Since November is designated for the Non-Fiction Reading Challenge, I thought I would talk about my favourite non-fiction genres and my experience of reading non-fiction books. The only non-fiction genre which I love but will not cover below is medicine/cognitive science. It will be the topic of my next post and I also previously covered it in this list here.
Some of my favourite non-fiction books fall into the categories of history and travel (culture exploration). Be it dinosaurs (The Rise & Fall of the Dinosaurs), the Middle Ages (A Distant Mirror) or stories of survival in hostile terrains (Miracle in the Andes), I find all these topics completely fascinating. My previous favourite reads also included books on Mexico, New Orleans, New York and Rome. Though some I enjoyed more than others (for example, I did not get along with Peter Mayne’s Marrakesh book nor with Kurlansky’s Havana), I am always keeping my eyes open for interesting books in these categories. Thus, I am currently looking forward to reading A History of the Bible by John Barton, The Ghost: A Cultural History by Susan Owens, The Boundless Sea: A Human History of the Oceans by David Abulafia, and Medieval Civilisation 400-1500 by Jacques Le Goff, an author that was recommended to me by Ola G.
I also read philosophy non-fiction, including books on religion, esoteric philosophy and Buddhism (The Way of Zen). In particular, I enjoy thought-provoking books on existentialism which have been my favourite for a long time, including the writings of Albert Camus (The Myth of Sisyphus/The Fastidious Assassins) and Søren Kierkegaard (Fear and Trembling). Some other philosophers that I want to read in future are Spinoza, Seneca and Marcus Aurelius. Moreover, I have books by William James and Bertrand Russell on my TBR.
Since my background is law, I have read many books (excluding textbooks) on this topic over the years, be it on political/legal/philosophical theories and morality or on individual judges and famous legal cases. That will be books by Immanuel Kant, Jeremy Bentham, John Stuart Mill, Jean-Jacques Rousseau and Emile Durkheim. My favourite books within this topic are the ones that trace the development of the common law over the centuries and also those that present famous cases in the law of tort. Books on human rights and civil liberties can also be very engaging and interesting. I particularly recommend Amazing Grace: William Wilberforce and the Heroic Campaign to End Slavery by Eric Metaxas that talks about William Wilberforce and his fight to abolish British slave trade. Other related books that I have on my TBR are Euthanasia and Assisted Suicide: Lessons from Belgium (apparently Belgium has one of the most “relaxed” laws on assisted suicide and one can request to be “put to death” for “constant and unbearable psychological suffering”), and Deadly Medicines & Organised Crime: How Big Pharma Has Corrupted Healthcare, which I saw reviewed by Juan Gómez-Pintado on his blog.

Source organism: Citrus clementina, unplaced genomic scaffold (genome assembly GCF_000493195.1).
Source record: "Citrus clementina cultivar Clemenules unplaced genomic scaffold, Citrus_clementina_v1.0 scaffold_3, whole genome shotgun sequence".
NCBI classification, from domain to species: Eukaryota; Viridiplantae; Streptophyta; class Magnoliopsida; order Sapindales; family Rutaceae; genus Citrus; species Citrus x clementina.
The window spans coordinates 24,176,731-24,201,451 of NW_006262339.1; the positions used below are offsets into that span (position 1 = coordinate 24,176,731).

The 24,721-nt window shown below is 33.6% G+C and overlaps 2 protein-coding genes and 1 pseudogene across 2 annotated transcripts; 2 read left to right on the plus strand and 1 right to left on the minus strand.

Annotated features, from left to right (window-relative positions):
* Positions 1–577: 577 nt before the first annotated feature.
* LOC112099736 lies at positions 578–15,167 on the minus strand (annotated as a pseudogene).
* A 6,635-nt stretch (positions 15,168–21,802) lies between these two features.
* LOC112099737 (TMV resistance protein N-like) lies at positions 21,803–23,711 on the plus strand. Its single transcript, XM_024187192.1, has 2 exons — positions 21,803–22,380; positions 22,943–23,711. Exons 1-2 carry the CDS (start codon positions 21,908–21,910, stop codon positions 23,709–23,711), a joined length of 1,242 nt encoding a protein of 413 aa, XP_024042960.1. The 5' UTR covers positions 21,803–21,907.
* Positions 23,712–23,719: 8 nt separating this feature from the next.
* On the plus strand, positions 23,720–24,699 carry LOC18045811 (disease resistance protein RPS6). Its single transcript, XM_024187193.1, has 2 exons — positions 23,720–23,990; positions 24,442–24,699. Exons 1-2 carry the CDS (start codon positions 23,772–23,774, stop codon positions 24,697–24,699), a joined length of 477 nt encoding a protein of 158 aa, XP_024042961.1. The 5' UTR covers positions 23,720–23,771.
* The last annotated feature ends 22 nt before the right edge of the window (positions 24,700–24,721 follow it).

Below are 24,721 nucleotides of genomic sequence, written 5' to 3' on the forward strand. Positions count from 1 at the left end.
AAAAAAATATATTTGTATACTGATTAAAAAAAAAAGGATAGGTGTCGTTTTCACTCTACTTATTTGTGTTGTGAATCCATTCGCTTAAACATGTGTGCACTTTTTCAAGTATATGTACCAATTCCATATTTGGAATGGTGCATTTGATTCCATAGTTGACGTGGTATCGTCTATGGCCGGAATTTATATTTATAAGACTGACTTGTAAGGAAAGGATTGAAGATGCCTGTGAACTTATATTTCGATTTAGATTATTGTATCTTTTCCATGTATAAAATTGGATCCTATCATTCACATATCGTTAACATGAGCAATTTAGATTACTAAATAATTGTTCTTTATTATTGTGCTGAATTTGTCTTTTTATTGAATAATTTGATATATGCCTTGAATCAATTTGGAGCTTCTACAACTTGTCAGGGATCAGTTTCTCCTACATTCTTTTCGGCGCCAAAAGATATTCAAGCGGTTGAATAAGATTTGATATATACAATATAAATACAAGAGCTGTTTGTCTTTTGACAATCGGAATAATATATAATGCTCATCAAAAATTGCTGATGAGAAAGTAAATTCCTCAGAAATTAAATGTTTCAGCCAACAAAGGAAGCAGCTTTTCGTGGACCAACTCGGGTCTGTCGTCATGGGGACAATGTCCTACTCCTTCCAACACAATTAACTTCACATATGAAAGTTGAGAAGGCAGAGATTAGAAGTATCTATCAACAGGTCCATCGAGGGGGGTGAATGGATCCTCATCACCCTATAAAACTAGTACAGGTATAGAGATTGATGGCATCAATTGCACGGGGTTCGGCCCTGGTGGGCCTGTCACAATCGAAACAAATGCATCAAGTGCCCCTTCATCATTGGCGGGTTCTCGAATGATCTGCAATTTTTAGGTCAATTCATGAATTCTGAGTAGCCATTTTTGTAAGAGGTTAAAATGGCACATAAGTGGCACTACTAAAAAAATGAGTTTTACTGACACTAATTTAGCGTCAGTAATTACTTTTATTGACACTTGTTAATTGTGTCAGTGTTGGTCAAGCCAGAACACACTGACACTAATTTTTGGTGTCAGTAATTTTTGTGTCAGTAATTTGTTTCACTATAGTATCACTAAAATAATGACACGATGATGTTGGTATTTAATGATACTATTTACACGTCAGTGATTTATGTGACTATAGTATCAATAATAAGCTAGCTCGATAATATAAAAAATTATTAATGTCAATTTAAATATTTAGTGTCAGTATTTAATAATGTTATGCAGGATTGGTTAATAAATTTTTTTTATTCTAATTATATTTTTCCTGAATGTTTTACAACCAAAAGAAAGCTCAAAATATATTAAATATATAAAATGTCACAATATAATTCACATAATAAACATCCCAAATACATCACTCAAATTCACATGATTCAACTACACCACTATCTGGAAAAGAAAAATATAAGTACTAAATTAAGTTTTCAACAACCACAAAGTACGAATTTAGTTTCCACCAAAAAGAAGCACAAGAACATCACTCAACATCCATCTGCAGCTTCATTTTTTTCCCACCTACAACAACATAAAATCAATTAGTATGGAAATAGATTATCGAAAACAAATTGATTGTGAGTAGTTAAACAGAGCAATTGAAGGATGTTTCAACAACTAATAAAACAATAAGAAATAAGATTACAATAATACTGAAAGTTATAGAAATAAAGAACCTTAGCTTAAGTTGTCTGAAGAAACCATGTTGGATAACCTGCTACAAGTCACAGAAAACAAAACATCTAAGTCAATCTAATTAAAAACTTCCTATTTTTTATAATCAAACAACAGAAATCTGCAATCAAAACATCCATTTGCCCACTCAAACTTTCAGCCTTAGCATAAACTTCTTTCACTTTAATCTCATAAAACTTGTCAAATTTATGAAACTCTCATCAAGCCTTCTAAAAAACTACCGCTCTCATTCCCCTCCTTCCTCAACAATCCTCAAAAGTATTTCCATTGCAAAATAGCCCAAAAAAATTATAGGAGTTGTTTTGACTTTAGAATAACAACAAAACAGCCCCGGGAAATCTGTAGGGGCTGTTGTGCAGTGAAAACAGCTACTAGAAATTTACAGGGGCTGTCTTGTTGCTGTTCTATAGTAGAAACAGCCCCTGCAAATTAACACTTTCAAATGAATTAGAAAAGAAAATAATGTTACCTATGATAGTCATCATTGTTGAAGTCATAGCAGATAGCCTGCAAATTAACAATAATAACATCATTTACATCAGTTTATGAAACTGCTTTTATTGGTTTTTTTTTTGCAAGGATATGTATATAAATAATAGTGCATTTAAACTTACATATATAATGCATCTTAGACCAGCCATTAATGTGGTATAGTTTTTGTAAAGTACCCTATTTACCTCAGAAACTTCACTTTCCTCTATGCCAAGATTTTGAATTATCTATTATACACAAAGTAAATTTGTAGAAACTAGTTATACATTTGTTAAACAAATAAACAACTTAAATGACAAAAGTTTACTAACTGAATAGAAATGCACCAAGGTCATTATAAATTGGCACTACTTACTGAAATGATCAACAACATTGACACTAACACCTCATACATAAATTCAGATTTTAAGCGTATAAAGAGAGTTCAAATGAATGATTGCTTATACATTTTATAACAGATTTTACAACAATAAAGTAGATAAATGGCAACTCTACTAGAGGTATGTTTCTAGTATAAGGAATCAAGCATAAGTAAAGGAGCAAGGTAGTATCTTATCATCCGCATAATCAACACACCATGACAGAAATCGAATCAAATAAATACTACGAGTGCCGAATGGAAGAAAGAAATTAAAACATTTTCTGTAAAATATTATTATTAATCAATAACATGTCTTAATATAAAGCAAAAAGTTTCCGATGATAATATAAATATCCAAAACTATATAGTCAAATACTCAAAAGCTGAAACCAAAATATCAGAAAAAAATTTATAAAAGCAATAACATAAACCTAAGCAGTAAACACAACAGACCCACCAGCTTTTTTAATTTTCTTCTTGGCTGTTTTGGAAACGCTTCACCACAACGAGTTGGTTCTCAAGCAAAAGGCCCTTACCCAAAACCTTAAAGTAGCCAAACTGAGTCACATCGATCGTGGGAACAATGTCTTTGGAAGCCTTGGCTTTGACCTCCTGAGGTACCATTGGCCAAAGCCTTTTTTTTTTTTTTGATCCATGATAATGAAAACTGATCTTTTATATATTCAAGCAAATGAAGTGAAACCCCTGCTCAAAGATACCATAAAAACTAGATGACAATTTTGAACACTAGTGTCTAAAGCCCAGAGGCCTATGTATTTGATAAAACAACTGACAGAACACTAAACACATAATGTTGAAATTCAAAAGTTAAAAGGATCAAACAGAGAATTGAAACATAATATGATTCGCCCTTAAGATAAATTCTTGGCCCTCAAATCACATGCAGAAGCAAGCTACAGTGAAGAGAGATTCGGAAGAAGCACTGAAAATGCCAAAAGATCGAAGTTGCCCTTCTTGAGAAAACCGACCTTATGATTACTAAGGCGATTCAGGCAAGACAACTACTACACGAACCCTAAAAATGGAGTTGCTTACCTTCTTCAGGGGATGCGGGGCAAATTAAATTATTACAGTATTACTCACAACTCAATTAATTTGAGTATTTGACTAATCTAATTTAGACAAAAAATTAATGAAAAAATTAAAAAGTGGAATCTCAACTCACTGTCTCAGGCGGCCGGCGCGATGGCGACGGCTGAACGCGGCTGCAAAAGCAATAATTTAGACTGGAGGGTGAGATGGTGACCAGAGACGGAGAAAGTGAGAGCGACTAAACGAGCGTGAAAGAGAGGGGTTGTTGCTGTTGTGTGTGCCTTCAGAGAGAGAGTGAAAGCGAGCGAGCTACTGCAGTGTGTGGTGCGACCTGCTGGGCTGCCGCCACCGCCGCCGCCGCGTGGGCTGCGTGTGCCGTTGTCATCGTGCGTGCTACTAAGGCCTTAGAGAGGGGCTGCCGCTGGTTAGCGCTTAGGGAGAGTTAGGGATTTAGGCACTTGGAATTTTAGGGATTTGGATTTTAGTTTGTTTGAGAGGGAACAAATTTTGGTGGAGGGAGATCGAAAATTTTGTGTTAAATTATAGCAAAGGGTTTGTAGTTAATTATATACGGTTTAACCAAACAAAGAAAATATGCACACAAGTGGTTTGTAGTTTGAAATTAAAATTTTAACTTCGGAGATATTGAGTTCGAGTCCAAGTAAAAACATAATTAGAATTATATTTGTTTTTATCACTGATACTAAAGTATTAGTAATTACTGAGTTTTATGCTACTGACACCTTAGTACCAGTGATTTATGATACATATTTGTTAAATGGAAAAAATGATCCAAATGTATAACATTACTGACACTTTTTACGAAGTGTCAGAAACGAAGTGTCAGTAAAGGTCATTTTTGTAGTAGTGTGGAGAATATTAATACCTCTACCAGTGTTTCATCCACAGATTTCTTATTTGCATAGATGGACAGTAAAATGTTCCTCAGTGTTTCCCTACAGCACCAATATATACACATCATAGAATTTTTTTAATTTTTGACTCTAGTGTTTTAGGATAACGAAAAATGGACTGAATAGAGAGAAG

I never previously considered myself to be a big reader of biographies or memoirs, but this is slowly changing for me and I notice that I become more and more drawn to biographies and autobiographies. For example, this year I enjoyed a biography of Fred Rogers and also Eric Lomax’s memoir. Since I am a movie buff and have a different blog on WordPress dedicated to all things film, I really want to read more biographies or memories of famous directors, actors or actresses. Recently, this blog introduced me to an autobiography of Irish actor Gabriel Byrne (Walking with Ghosts), which I am now eager to pick up, and other related books on my TBR list include books on Andrei Tarkovsky, Akira Kurosawa and Jean Renoir.
One non-fiction genre which I am interested in but cannot find “good” books to read is space/galaxies’ exploration and generally books on stars, planets and our universe. I am fascinated by this topic, but whenever I pick up books in this genre, I become quickly bored with either too much unnecessary detail inside or with the repetition (authors often recycle what others have already said). Other books in this genre also tend to try overly hard to appeal to an everyday reader and employ too conversational a tone, including having inside too many clichés and pop culture references, as, arguably, do books by American physicist/futurist Michio Kaku. In the past, I did enjoy books by Stephen Hawking (A Brief History of Time/The Theory of Everything) on this topic, and was also impressed by the book If the Universe is Teeming with Aliens…Where is Everybody? by Stephen Webb. All this means that if you do have any suggestions or recommendations for me on good “space exploration” books, I would love to hear them! (and many thanks in advance!).
Honourable mentions: true crime has always been one of my favourite non-fiction genres to read, but given recent stressful events around the world, I now try to stay away from these books…at least for now and in the foreseeable future (so as not to overburden myself psychologically). Once in awhile I also enjoy books on cooking, especially those that focus on cuisines from Latin America or Japan. For other non-fiction books that I wholeheartedly recommend see my list here.
Do you read non-fiction? Will your participate in this year’s Non-Fiction Reading Challenge? What is your favourite non-fiction genre to read, and do you find yourself drawn to some non-fiction genres and not to others? Finally, do you have a favourite non-fiction book?